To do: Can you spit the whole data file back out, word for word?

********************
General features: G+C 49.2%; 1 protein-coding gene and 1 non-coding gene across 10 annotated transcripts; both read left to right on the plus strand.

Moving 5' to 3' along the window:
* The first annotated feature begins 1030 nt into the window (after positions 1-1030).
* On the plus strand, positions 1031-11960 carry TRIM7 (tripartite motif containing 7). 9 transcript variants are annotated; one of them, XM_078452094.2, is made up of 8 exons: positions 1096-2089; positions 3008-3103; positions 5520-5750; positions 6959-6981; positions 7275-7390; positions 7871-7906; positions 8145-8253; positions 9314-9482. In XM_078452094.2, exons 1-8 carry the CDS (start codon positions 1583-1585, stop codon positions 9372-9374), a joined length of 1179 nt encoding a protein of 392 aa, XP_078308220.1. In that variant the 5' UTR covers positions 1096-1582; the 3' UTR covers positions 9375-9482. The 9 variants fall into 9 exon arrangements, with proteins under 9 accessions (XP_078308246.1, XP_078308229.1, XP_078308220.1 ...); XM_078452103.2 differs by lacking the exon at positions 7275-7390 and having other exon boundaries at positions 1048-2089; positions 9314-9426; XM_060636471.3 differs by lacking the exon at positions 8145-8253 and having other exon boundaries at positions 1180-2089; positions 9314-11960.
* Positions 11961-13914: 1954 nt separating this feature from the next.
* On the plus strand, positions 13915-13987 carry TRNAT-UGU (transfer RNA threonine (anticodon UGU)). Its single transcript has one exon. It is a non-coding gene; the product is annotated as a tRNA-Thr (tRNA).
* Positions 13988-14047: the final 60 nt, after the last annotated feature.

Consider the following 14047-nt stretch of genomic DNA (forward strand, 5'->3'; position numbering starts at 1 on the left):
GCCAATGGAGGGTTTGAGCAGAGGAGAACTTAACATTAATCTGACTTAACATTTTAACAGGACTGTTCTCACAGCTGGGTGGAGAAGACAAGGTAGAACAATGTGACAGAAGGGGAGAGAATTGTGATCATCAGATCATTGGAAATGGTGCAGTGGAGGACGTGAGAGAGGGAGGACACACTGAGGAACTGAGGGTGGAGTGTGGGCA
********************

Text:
General features: G+C 49.2%; 1 protein-coding gene and 1 non-coding gene across 10 annotated transcripts; both read left to right on the plus strand.

Moving 5' to 3' along the window:
* The first annotated feature begins 1030 nt into the window (after positions 1-1030).
* On the plus strand, positions 1031-11960 carry TRIM7 (tripartite motif containing 7). 9 transcript variants are annotated; one of them, XM_078452094.2, is made up of 8 exons: positions 1096-2089; positions 3008-3103; positions 5520-5750; positions 6959-6981; positions 7275-7390; positions 7871-7906; positions 8145-8253; positions 9314-9482. In XM_078452094.2, exons 1-8 carry the CDS (start codon positions 1583-1585, stop codon positions 9372-9374), a joined length of 1179 nt encoding a protein of 392 aa, XP_078308220.1. In that variant the 5' UTR covers positions 1096-1582; the 3' UTR covers positions 9375-9482. The 9 variants fall into 9 exon arrangements, with proteins under 9 accessions (XP_078308246.1, XP_078308229.1, XP_078308220.1 ...); XM_078452103.2 differs by lacking the exon at positions 7275-7390 and having other exon boundaries at positions 1048-2089; positions 9314-9426; XM_060636471.3 differs by lacking the exon at positions 8145-8253 and having other exon boundaries at positions 1180-2089; positions 9314-11960.
* Positions 11961-13914: 1954 nt separating this feature from the next.
* On the plus strand, positions 13915-13987 carry TRNAT-UGU (transfer RNA threonine (anticodon UGU)). Its single transcript has one exon. It is a non-coding gene; the product is annotated as a tRNA-Thr (tRNA).
* Positions 13988-14047: the final 60 nt, after the last annotated feature.

Consider the following 14047-nt stretch of genomic DNA (forward strand, 5'->3'; position numbering starts at 1 on the left):
GCCAATGGAGGGTTTGAGCAGAGGAGAACTTAACATTAATCTGACTTAACATTTTAACAGGACTGTTCTCACAGCTGGGTGGAGAAGACAAGGTAGAACAATGTGACAGAAGGGGAGAGAATTGTGATCATCAGATCATTGGAAATGGTGCAGTGGAGGACGTGAGAGAGGGAGGACACACTGAGGAACTGAGGGTGGAGTGTGGGCA